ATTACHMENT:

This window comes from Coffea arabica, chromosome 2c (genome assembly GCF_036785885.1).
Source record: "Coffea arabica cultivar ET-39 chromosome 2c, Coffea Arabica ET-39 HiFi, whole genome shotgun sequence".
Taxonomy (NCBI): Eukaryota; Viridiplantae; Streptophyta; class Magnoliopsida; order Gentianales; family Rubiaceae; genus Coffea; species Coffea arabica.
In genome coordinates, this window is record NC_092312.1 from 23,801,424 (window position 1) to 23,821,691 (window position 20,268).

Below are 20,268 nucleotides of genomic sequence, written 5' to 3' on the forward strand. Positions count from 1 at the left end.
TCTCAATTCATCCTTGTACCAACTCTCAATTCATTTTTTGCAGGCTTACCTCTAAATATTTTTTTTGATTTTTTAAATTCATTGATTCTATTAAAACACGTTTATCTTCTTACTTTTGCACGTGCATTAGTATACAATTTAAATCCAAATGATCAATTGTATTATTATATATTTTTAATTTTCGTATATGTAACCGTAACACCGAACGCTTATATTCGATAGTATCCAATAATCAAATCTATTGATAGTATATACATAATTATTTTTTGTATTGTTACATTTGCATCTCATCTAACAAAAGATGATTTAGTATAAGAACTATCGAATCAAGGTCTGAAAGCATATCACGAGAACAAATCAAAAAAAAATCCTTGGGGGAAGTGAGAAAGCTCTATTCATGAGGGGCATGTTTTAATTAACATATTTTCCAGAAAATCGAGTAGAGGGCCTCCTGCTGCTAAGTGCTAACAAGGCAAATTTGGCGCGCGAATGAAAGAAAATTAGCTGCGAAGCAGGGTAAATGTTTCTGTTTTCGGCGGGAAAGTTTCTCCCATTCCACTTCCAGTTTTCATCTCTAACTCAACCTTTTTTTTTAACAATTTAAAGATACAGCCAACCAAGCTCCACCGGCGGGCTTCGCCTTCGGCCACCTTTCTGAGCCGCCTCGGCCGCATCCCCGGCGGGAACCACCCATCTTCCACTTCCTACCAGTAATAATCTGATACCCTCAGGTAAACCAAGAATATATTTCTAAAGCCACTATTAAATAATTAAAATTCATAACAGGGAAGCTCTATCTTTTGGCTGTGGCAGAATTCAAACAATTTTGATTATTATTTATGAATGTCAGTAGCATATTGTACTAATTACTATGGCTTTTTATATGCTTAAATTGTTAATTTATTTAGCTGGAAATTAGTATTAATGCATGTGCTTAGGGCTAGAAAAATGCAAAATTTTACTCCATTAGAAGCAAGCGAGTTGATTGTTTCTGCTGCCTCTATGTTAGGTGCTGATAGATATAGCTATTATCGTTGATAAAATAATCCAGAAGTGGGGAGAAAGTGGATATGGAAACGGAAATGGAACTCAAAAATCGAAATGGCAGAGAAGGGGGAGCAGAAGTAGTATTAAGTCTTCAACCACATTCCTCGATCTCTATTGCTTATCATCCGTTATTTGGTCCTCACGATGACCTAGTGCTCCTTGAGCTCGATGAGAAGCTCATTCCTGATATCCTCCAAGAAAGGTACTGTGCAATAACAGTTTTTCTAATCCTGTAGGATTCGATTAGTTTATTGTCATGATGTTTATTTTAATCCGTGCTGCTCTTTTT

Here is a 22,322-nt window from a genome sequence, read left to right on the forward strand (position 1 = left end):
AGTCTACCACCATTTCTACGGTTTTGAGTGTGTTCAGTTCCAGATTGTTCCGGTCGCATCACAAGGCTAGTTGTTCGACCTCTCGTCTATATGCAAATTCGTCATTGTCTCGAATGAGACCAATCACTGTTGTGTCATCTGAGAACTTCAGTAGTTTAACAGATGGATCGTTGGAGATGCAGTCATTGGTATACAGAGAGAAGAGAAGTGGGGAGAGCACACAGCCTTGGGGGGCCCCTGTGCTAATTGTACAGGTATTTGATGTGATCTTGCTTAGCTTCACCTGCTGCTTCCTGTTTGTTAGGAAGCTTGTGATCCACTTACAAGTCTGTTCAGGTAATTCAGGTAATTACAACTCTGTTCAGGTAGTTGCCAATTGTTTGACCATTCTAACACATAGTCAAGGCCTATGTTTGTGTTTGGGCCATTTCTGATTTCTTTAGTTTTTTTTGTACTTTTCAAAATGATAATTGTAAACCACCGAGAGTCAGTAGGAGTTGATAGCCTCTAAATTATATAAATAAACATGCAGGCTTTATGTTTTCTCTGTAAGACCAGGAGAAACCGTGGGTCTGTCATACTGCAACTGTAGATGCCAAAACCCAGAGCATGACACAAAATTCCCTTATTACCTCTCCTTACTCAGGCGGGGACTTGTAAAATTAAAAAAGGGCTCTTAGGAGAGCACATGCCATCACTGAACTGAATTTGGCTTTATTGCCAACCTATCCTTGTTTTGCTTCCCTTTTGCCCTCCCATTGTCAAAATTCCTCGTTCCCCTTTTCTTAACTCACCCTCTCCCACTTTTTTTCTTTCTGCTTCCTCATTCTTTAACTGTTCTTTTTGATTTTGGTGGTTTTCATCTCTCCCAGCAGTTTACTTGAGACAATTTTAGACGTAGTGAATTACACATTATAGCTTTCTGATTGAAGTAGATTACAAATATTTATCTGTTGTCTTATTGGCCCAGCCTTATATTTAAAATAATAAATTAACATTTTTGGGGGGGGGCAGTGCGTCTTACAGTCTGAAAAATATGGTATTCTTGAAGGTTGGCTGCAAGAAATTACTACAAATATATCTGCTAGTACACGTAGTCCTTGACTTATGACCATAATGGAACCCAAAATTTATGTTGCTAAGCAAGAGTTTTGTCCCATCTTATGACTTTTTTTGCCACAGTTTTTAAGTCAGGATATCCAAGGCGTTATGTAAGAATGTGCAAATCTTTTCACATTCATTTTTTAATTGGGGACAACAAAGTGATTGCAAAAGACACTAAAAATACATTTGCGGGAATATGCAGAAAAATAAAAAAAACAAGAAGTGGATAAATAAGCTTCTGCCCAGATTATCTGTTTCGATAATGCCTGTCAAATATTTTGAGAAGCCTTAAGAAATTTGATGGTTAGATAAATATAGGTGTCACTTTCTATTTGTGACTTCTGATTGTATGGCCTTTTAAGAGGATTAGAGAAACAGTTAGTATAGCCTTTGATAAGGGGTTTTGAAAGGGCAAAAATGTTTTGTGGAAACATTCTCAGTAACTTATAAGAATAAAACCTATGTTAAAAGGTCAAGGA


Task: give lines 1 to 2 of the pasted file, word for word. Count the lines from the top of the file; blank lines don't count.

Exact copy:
This window comes from Coffea arabica, chromosome 2c (genome assembly GCF_036785885.1).
Source record: "Coffea arabica cultivar ET-39 chromosome 2c, Coffea Arabica ET-39 HiFi, whole genome shotgun sequence".